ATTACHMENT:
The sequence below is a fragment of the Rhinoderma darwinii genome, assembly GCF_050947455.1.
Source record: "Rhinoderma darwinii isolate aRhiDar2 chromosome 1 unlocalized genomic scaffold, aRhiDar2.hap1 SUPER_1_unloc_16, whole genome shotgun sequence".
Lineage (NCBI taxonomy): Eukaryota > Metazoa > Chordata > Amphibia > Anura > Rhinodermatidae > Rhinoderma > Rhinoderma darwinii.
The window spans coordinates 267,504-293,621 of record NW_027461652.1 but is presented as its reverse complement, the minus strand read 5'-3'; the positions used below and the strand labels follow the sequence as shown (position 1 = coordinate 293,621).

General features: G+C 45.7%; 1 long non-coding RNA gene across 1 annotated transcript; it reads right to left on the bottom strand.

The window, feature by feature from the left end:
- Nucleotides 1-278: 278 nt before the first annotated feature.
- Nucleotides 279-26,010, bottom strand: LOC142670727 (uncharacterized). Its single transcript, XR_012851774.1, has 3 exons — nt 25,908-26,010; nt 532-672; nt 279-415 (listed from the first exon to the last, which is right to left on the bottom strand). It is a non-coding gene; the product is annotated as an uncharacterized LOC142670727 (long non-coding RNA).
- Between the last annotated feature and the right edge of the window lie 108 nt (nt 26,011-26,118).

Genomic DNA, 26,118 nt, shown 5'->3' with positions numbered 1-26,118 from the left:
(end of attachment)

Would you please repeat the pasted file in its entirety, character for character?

The sequence below is a fragment of the Rhinoderma darwinii genome, assembly GCF_050947455.1.
Source record: "Rhinoderma darwinii isolate aRhiDar2 chromosome 1 unlocalized genomic scaffold, aRhiDar2.hap1 SUPER_1_unloc_16, whole genome shotgun sequence".
Lineage (NCBI taxonomy): Eukaryota > Metazoa > Chordata > Amphibia > Anura > Rhinodermatidae > Rhinoderma > Rhinoderma darwinii.
The window spans coordinates 267,504-293,621 of record NW_027461652.1 but is presented as its reverse complement, the minus strand read 5'-3'; the positions used below and the strand labels follow the sequence as shown (position 1 = coordinate 293,621).

General features: G+C 45.7%; 1 long non-coding RNA gene across 1 annotated transcript; it reads right to left on the bottom strand.

The window, feature by feature from the left end:
- Nucleotides 1-278: 278 nt before the first annotated feature.
- Nucleotides 279-26,010, bottom strand: LOC142670727 (uncharacterized). Its single transcript, XR_012851774.1, has 3 exons — nt 25,908-26,010; nt 532-672; nt 279-415 (listed from the first exon to the last, which is right to left on the bottom strand). It is a non-coding gene; the product is annotated as an uncharacterized LOC142670727 (long non-coding RNA).
- Between the last annotated feature and the right edge of the window lie 108 nt (nt 26,011-26,118).

Genomic DNA, 26,118 nt, shown 5'->3' with positions numbered 1-26,118 from the left: